Elections in India and UK

Election fun fair






It’s been a few months since the last general elections in India and Britain will have its general election exactly 1 year later in 2015. I thought it might be time to write a blog comparing elections in India and UK.

Elections in India are like anything else in India. Indian marriages, cricket matches and movies are all extravagant and very much part of people’s lives, so are elections in India.

Elections are won based on power, money, religion, caste and people. One can only wonder how much of that money can be saved and spent towards growth, development and eliminating poverty in India. Money is spent on rallies, meetings, posters and votes. Obviously rallies and meetings brings road blocks and inconvenience.

In a democratic country like India anything can happen. Parties can contest the elections without even naming their PM candidate. There is no agenda or plan set out before the start of their propaganda or even Election Day. Personal, direct attacks are common and have become part of our elections. There are no public debates as politicians are afraid of taking part and answering people’s questions.

Like the endless number of castes and cultures in India there are endless number of parties. This is actually the beauty of a democracy but obviously in India we overdo it to the point that we need a book the size of oxford dictionary to list all the parties. Contestants get party tickets mostly because of money or due to their power to woo people. This means special entry for cine actors, actresses, cricketers etc. because they have a large fan base who are potential voters. Unfortunately most of these people are disconnected from reality, lack understanding of governance, do not have any leadership skills and end up exploiting the very own people who had elected them. The sad part of this is a real hard working party member is denied the opportunity of contesting elections because of a celebrity. If a husband is not allowed to contest his wife contests, wins and rules the state. I guess we follow the old monarchical style rule in our democracy through dynasty politics.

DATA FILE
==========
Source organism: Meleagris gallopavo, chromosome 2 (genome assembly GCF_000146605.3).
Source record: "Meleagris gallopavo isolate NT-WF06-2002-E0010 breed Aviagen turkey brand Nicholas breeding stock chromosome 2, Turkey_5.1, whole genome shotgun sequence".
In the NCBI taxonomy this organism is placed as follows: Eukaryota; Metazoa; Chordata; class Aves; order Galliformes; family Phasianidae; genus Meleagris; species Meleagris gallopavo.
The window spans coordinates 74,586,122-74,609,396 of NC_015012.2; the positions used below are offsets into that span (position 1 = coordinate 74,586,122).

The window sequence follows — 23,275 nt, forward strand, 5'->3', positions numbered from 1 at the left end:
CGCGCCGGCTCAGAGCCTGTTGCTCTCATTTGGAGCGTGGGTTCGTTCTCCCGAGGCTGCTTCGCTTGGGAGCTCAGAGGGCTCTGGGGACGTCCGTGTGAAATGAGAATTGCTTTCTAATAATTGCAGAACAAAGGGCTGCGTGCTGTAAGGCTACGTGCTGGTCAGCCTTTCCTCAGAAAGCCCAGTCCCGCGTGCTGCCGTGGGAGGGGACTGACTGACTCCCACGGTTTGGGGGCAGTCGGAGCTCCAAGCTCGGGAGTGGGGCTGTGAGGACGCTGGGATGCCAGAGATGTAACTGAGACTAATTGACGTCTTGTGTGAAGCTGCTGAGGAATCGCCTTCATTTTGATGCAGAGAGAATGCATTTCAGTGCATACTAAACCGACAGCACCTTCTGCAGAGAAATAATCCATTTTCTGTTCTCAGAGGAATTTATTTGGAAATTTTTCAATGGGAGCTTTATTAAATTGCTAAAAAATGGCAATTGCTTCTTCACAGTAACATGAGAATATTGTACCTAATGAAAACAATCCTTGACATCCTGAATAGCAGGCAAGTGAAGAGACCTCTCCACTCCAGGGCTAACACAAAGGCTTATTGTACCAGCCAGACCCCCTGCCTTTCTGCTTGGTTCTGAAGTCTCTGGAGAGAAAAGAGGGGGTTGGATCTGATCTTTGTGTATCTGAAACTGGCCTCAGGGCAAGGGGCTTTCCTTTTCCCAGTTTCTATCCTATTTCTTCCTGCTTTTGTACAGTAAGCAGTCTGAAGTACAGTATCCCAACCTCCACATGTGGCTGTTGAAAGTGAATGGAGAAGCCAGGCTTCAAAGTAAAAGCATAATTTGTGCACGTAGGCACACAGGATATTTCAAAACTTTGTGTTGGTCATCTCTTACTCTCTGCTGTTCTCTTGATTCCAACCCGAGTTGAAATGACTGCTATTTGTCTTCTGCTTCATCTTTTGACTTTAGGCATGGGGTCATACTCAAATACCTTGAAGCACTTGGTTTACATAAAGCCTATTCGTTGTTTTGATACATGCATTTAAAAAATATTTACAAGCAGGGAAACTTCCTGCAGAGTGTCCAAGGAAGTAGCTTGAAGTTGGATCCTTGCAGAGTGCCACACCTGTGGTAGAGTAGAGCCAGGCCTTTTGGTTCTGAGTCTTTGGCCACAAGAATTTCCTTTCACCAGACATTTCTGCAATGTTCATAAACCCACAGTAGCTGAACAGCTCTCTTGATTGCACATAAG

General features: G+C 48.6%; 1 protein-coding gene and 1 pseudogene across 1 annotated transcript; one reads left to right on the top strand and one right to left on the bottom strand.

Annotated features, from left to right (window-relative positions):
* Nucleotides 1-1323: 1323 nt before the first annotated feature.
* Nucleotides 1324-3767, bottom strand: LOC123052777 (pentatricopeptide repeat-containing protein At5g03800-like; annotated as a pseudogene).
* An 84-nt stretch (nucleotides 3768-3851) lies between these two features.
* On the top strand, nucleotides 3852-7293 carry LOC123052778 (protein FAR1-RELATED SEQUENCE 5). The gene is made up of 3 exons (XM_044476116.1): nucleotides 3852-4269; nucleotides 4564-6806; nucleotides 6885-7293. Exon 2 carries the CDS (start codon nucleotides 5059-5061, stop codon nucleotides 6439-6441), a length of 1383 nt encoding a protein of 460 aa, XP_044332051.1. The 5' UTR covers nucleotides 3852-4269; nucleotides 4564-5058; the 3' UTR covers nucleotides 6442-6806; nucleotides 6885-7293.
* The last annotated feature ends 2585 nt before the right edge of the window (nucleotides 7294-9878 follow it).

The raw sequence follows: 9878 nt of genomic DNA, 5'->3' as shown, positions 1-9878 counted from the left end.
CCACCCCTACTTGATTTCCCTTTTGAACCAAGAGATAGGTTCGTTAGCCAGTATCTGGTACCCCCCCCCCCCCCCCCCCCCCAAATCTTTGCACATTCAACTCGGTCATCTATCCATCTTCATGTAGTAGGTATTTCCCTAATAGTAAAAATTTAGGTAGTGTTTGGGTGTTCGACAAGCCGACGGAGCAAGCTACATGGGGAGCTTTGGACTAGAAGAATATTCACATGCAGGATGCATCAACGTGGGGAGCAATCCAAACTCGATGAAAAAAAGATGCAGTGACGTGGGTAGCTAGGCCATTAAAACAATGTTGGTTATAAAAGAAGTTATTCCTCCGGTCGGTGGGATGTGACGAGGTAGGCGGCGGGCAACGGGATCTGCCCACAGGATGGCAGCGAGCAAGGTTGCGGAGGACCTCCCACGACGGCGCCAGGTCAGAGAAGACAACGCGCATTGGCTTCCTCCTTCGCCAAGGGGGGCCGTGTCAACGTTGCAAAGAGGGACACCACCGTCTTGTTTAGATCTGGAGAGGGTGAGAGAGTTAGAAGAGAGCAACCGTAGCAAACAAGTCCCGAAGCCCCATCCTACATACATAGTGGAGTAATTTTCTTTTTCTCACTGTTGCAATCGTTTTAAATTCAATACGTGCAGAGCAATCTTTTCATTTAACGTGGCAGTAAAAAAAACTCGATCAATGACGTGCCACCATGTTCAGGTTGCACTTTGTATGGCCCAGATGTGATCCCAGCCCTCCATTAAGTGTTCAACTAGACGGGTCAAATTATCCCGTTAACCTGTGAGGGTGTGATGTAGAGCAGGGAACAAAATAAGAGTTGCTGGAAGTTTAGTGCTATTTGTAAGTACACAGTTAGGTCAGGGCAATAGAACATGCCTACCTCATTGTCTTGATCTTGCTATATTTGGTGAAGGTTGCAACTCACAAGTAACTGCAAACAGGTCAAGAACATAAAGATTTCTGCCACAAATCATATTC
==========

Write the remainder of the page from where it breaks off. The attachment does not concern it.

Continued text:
On the other hand we are the 1st country in the world to have an electronic voting system. So it means to a certain extent booth capturing, and other malpractices in voting are minimal. The other good thing about elections in India is the Election commission of India which conducts elections. In the last few years thanks to Supreme Court they have got more powers and they conduct the elections efficiently and every citizen is given an opportunity to cast their vote irrespective of where they live. After all democracy is still alive in India.
Election victory is then celebrated with the Tax payer’s money through rallies, posters, ads etc.

Elections in the UK

Elections in the UK are a different ball game. There are 3 main parties here Labour, Conservatives and Liberal democrats. Now we have a 4th party emerging called UKIP.

Political parties announce their PM candidate well in advance and that person leads the propaganda. The PM candidate is the leader of their party and is usually chosen in a democratic way by their party. This happens in the American elections as well but their party leaders are chosen by the people themselves. The parties put out their plans and agenda well in advance and these are usually debated in the public domain. In the last elections the 3 big party leaders actually debated on national television 3 times before the actual elections. It’s something which is impossible in India as there is not even a PM candidate named before the election.

Elections in the UK are generally a quiet affair in comparison to the fun fair in India. Propaganda is usually done through door to door canvassing, promotion through media. Politicians put forward their plans and these are discussed in public domain, everything is evidenced based on stats, government figures. There are no rallies, no protests, no processions, no posters, no road blocks etc.

Parties are usually funded through donations, lot of the times business people make large donations to parties they support and is all in the public domain. Party tickets are generally given fairly. Politicians don’t change parties midway through elections and it’s very rare to see politicians change parties.
There are no big victory ceremonies or rallies to celebrate their victory.

So what’s the difference?

I guess in India we easily point fingers at the politicians but it’s the people who are responsible for it. They vote for the party which pays them to vote. People are short sighted, careless and irresponsible and treat elections like another festival. This can only be changed through education, proper governance, good leadership and stricter laws. That seems decades away, let’s hope for the best.